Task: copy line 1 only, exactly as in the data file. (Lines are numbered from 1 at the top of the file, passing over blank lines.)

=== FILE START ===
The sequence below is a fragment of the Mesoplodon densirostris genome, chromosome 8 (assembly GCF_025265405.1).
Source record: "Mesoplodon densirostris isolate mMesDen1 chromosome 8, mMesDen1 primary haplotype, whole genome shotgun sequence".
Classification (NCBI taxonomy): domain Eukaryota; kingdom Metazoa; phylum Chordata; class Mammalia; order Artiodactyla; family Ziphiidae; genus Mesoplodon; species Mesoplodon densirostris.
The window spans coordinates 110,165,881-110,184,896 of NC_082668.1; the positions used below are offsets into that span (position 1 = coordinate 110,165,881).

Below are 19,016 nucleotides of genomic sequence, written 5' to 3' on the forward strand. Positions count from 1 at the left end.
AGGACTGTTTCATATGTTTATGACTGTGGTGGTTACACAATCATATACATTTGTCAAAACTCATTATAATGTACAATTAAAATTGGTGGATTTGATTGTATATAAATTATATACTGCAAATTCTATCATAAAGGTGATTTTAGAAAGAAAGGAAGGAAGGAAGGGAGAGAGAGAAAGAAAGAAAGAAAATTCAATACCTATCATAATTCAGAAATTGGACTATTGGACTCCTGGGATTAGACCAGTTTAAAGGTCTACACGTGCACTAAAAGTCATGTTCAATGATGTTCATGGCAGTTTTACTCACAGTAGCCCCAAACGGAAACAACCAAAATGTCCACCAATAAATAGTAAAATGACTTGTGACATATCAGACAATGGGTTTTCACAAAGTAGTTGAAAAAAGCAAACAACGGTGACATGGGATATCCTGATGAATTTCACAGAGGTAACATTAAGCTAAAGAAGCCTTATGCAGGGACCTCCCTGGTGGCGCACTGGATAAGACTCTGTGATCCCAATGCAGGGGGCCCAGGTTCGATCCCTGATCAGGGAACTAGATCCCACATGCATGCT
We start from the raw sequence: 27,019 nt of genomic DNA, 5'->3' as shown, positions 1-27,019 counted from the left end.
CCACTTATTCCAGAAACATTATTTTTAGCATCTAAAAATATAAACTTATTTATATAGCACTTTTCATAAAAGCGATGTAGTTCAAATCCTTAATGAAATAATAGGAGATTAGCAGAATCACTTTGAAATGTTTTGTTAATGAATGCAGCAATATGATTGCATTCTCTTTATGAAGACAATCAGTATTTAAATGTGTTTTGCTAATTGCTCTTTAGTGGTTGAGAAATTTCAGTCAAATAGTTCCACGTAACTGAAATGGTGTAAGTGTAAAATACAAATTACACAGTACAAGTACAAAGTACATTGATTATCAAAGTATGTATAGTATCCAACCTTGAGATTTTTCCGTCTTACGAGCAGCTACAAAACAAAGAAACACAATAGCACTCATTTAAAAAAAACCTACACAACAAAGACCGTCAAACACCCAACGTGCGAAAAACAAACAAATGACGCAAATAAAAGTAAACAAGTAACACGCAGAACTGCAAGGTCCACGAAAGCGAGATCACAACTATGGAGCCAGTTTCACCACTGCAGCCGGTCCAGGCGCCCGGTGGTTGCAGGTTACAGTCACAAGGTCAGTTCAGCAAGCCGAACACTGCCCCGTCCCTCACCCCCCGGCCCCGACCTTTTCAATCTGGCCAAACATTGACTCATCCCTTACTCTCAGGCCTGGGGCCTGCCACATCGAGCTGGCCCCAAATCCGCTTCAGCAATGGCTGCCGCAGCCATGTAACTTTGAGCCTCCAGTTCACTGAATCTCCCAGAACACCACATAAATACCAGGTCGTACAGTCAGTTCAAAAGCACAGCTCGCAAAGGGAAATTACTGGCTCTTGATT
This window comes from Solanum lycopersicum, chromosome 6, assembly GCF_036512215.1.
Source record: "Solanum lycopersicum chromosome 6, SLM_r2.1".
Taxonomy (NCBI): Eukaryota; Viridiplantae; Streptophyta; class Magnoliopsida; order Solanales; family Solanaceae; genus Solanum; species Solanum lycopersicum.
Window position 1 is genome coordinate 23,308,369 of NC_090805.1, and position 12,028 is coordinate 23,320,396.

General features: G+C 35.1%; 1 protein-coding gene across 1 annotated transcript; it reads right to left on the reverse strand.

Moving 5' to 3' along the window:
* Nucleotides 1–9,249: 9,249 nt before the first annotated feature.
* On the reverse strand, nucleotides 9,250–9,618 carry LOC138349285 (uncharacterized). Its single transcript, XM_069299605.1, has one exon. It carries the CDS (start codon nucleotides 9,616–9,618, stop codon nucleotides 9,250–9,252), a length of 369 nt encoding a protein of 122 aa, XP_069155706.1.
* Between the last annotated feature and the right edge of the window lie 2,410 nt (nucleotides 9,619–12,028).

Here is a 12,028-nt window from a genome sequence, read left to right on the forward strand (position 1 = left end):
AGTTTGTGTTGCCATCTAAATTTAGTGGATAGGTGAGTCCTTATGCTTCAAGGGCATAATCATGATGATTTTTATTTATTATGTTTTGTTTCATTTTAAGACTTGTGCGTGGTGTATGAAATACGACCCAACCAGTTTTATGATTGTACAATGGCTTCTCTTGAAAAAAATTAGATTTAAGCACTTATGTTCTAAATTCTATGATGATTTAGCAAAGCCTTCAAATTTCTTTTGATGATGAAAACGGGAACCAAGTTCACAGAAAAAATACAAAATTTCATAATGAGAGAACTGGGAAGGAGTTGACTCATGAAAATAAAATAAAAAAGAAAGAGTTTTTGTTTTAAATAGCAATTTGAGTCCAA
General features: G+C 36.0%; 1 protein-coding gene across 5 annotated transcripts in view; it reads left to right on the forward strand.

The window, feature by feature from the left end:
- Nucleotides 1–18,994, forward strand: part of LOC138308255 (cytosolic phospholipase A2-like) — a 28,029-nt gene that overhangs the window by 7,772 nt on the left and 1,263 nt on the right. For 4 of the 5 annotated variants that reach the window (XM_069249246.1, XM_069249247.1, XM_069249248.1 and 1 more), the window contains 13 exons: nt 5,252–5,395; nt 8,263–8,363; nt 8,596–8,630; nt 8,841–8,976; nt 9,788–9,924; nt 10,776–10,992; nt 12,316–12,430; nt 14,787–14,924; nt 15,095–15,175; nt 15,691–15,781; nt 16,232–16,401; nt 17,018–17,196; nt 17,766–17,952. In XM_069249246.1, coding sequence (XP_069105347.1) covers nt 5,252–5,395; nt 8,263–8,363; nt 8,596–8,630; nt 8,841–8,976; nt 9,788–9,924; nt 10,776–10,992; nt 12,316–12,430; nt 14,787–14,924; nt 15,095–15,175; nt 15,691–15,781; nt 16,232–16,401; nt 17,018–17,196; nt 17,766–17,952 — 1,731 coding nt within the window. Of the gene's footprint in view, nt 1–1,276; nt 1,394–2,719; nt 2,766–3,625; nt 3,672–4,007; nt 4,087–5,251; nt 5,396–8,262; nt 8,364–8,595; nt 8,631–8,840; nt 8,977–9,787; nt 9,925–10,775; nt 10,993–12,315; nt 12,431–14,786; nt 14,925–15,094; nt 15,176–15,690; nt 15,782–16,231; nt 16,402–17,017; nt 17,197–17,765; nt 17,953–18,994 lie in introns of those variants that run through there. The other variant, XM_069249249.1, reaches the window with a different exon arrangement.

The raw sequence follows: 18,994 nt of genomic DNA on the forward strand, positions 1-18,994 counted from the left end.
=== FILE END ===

The sequence below is a fragment of the Mesoplodon densirostris genome, chromosome 8 (assembly GCF_025265405.1).